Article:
Contact with objects” incidents are the 3rd highest cause of death in the workplace. When it comes to a defense against falling tools, people often rely on hard hats, tool nets, and toe boards. In the last annual Bureau of Labor Statistics report, 52,260 workers were struck by falling objects. That’s just the incidents that were reported to OSHA, the real number is likely much higher.
Since the year 2000, Python Safety has been addressing the need for protection against falling objects. Python third party tests its products with Applied Technical Services (ATS), an Atlanta-based consulting engineering firm with sophisticated testing and inspection capabilities. Python is now a subsidiary of Capital Safety.
Python primarily addresses the need for falling tool protection with products that create a tethering system between the tool (attachment point) and the person. Their offerings can accommodate tools up to 85 lbs (38.5 kgs). Attachment point types vary depending on the type of tool. Their most popular attachment points are generally a lanyard with a D-ring. The D-ring is connected to the person while the other end of the lanyard is wrapped against the tool in specialized tape. Other types include coils with D-rings, wristbands with D-rings, and Heat Shrink Links.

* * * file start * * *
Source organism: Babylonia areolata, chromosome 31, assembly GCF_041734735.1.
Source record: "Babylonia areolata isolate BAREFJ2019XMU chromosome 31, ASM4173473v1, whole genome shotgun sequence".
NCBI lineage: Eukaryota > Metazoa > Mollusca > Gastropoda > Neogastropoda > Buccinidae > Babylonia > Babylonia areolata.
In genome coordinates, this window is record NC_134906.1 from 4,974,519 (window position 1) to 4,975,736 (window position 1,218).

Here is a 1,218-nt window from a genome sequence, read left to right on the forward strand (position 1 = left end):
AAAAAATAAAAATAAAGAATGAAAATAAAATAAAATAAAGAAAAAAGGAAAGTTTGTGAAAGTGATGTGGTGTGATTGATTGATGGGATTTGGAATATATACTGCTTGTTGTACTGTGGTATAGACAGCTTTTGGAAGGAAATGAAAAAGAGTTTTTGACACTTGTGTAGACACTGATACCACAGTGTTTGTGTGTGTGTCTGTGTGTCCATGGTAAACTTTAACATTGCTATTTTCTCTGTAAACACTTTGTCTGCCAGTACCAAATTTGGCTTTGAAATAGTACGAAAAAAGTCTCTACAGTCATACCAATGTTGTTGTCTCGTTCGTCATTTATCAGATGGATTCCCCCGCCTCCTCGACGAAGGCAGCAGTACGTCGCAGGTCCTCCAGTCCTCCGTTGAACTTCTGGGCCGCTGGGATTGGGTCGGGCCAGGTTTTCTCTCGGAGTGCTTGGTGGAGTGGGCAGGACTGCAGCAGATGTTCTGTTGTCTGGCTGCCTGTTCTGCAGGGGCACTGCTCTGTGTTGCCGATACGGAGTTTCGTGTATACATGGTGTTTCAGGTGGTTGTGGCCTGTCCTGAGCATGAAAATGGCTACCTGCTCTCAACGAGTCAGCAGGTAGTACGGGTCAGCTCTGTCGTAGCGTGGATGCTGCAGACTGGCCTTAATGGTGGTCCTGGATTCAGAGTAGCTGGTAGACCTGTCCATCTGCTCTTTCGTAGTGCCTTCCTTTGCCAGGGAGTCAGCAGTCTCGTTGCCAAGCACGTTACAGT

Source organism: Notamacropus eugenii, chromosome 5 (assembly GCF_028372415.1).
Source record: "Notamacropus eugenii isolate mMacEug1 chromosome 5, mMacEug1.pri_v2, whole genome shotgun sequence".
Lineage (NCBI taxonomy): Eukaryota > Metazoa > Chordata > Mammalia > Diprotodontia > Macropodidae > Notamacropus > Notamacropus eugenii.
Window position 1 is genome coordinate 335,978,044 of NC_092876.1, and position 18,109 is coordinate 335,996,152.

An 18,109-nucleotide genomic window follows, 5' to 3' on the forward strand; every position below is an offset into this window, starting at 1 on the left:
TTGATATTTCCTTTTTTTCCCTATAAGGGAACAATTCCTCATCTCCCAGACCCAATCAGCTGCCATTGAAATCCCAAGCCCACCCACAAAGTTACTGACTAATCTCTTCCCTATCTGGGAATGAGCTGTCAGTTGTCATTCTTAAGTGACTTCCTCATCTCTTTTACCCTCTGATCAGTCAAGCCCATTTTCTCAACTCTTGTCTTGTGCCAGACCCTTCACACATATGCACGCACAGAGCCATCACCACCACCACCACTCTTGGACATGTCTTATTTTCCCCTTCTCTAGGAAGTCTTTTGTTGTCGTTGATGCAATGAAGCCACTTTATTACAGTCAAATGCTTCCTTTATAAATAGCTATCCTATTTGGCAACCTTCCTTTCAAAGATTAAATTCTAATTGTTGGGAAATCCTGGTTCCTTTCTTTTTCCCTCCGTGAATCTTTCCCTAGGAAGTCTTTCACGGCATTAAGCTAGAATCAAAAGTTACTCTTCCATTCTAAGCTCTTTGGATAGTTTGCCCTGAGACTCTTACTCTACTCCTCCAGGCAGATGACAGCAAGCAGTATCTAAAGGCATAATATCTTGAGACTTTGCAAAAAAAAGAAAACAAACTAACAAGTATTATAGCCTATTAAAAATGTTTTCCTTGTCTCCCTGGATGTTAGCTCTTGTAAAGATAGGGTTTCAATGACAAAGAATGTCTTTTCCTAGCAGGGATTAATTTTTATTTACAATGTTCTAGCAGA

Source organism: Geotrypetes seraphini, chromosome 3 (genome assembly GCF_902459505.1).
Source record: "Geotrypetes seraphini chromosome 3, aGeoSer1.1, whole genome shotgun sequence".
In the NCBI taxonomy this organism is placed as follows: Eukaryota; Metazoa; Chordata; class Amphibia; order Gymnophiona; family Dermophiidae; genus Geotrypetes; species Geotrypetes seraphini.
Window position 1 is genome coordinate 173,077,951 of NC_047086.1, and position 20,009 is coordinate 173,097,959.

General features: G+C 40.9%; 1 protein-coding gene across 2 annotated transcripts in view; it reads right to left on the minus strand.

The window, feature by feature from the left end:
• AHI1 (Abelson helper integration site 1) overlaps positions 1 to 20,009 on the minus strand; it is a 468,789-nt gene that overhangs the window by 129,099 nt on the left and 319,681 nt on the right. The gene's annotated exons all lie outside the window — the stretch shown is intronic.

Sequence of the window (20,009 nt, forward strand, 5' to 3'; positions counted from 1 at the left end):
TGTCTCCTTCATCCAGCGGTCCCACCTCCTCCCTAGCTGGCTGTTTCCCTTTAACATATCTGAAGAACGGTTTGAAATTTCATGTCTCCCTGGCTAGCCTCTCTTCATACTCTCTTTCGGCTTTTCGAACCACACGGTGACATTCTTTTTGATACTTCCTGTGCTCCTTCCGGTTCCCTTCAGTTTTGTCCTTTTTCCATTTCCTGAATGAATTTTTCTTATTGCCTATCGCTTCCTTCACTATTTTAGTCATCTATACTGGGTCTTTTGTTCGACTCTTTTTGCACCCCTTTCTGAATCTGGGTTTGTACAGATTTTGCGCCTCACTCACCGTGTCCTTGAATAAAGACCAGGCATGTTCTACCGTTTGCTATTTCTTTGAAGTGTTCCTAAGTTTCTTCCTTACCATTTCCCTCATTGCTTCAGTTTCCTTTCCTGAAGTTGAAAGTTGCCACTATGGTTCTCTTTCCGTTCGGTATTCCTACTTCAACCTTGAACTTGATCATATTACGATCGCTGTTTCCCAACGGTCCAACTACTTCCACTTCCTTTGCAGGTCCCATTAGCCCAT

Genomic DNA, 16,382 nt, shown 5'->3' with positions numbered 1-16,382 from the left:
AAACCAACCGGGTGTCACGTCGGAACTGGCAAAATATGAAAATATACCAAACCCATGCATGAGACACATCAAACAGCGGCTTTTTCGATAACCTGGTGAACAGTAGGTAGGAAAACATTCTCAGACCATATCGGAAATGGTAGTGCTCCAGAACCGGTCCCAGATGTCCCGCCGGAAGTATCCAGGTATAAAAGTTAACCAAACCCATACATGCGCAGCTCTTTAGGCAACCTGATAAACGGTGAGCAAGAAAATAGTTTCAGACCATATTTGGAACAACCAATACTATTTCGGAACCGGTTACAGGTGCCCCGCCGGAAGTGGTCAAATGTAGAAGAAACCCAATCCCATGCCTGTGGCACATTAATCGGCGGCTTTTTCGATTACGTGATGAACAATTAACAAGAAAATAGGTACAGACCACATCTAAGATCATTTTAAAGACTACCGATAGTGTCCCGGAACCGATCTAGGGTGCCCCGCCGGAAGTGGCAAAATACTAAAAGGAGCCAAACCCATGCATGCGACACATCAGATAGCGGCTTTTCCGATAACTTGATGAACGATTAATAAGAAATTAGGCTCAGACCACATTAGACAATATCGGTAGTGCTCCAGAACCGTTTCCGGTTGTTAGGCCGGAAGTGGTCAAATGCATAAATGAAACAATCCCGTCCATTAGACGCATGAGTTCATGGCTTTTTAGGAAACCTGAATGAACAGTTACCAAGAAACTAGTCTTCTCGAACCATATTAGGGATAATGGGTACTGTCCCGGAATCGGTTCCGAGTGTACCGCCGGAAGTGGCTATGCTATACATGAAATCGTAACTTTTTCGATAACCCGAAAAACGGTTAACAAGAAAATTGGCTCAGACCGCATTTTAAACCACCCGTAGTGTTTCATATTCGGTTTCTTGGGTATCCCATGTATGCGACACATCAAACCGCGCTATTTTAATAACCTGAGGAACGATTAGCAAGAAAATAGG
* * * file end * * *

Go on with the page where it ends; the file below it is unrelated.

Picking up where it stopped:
Python also makes bucket bags and pouches. The pouches, with an innovative self-closure system that traps objects inside, are unlike similar products on the market. The pouch makes it nearly impossible for objects to fall out once placed in the bag. Similarly, the bucket bags feature patent pending hook and loop or drawstring closure systems. All bags are puncture resistant.
Dropped objects result in serious injuries, lost productivity, tool loss, and property damage. Don’t be a statistic. Remember tool nets, hard hats, and toe boards are only backup systems for Tool Fall Protection. The next time you are evaluating a project, consider Tool Fall Protection as part of your plan.